Cushion Track at Hollywood Park, that is. Cushion Track at Santa Anita, which has resulted in 11 cancellations this season, has now been whipped into a hybrid of the original stuff and corrections brought in by the Pro-Ride people from Australia. Paul Harper, of beleaguered Cushion Track, sent Richard Shapiro, chairman of the racing board, an e-mail that he would be unable to attend the meeting. Sharpiro, in the tradition of the turf, announced Harper's absence by saying that he was a "late scratch." Late scratch, my eye. I've never met Harper, but he resonates as a smart man. Had he shown up, we would have had the first public hanging in the history of Santa Anita.
Ron Charles, president of Santa Anita, has his fingers crossed that the hybrid will endure until the meet ends in April. Then, Charles said, Santa Anita must go back to the drawing board. "No one is aware more than I am that we have the Breeders' Cup here two years in a row," Charles told The Blood-Horse. "We have got to get it right. This surface that's out there right now will only last us through the end of the meet."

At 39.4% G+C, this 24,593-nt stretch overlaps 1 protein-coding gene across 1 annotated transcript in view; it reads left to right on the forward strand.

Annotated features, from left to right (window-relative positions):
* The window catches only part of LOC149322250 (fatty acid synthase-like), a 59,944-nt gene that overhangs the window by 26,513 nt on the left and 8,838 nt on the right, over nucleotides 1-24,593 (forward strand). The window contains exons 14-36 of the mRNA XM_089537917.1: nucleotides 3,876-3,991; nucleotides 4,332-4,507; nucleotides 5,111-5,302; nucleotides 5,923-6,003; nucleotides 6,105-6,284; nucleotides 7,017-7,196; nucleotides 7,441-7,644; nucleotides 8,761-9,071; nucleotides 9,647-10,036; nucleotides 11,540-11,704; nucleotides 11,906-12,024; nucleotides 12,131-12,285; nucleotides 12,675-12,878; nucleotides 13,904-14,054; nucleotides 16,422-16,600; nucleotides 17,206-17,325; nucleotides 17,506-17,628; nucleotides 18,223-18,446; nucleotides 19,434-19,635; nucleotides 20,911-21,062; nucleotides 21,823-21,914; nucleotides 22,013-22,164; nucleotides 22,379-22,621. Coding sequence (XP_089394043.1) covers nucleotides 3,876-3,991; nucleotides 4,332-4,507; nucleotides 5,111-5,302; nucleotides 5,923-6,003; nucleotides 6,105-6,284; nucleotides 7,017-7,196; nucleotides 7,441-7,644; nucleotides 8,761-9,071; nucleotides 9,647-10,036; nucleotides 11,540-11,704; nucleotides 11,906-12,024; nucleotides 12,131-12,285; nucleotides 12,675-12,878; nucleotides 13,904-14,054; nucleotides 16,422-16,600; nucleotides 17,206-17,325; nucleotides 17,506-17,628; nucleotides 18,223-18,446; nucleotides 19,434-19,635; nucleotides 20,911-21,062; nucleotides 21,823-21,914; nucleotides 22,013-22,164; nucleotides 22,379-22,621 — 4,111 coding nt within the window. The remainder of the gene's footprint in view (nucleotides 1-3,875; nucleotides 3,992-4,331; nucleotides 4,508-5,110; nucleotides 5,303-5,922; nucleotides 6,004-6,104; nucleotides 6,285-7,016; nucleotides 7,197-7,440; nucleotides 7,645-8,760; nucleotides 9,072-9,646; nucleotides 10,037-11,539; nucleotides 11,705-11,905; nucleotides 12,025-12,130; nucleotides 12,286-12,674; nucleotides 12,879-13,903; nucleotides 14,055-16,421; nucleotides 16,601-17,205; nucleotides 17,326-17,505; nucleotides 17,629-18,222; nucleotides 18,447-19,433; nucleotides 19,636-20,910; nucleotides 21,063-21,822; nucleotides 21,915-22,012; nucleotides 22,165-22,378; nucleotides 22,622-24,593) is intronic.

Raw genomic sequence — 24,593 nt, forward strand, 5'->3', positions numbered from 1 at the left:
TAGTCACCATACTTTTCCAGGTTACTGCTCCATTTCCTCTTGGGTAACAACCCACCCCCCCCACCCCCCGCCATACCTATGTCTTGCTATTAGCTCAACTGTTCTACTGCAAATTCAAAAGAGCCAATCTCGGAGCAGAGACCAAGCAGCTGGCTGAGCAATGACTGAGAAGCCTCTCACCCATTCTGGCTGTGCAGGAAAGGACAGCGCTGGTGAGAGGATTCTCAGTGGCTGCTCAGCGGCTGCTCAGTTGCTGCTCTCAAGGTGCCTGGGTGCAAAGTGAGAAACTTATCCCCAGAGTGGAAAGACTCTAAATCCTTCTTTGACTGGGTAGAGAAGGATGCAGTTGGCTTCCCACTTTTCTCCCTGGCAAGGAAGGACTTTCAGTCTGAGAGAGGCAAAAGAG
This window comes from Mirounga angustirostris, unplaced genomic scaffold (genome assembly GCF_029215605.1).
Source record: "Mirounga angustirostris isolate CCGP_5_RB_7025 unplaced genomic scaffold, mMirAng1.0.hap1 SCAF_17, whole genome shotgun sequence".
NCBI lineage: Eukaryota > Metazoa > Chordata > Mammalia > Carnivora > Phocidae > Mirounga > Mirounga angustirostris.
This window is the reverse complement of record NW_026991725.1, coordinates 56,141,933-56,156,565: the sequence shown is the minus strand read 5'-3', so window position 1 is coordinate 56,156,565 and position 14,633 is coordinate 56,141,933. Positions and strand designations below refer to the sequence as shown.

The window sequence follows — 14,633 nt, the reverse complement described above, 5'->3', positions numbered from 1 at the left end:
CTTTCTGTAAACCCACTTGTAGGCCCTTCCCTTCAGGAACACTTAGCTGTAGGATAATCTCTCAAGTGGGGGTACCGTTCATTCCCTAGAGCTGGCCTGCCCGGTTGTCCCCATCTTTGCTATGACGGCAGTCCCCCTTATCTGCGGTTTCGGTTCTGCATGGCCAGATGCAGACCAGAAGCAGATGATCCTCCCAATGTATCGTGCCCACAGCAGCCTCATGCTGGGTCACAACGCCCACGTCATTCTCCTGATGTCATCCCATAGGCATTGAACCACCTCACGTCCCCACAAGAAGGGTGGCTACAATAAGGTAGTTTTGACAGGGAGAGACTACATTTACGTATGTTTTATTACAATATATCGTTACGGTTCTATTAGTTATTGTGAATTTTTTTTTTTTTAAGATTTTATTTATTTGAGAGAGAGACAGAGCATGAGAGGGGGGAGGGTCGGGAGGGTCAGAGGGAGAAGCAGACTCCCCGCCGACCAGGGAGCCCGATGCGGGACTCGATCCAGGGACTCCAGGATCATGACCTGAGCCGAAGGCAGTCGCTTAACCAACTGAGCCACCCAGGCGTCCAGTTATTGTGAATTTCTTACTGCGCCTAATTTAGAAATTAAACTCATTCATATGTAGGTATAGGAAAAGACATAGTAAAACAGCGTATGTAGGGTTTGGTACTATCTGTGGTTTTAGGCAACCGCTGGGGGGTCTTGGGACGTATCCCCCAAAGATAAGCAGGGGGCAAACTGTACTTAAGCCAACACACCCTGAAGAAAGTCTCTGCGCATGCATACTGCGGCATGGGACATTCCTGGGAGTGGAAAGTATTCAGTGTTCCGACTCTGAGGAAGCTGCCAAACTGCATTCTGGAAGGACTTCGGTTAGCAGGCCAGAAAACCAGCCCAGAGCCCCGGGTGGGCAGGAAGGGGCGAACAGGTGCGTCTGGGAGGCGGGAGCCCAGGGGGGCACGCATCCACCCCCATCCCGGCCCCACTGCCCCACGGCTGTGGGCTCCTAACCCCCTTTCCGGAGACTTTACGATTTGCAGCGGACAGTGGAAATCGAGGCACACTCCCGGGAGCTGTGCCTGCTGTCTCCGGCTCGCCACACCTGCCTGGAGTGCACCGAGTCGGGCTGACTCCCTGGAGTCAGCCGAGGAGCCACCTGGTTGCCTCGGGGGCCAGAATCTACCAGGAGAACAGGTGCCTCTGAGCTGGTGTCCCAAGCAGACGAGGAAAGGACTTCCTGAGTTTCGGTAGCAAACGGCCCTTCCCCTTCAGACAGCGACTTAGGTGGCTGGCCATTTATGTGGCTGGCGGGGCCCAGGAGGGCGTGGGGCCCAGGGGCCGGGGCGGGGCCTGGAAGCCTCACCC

If I were the Breeders' Cup, I would be getting nervous about its scheduled dates at Santa Anita on Oct. 24-25. When the current meet ends, on April 20, Santa Anita is expected to remain open as a training facility for about 2,000 horses while Hollywood Park runs its meet. That could prevent re-doing the main track at Santa Anita until mid-July. The Oak Tree meet at Santa Anita is scheduled to open on Sept. 24. There won't be much of a window for a dry run, and there isn't much margin for error, before the Breeders' Cup is upon Santa Anita. Churchill Downs, I'm told, is standing by.
Frank Stronach, who signs the checks, has reportedly told Charles that he wants dirt redux at Santa Anita. Still on the books is the racing board's mandate that all major thoroughbred tracks in California must use synthetic surfaces as part of their licensing requirements, but the racing board might owe Stronach one. He's already spent more than $10 million--the outlay is probably well north of that by now--trying to do what they forced him to do. Can the racing board now ask struggling Magna--with losses of $350 million in the last three-plus years, and in jeopardy of being deep-sixed from the NASDAQ stock exchange--to spend $10 million more on Pro-Ride, or Tapeta, or Jiffy Lube? I say that they'll have to put a gun to Stronach's head before that happens. And then Stronach would take a chance that it's a gun that isn't loaded.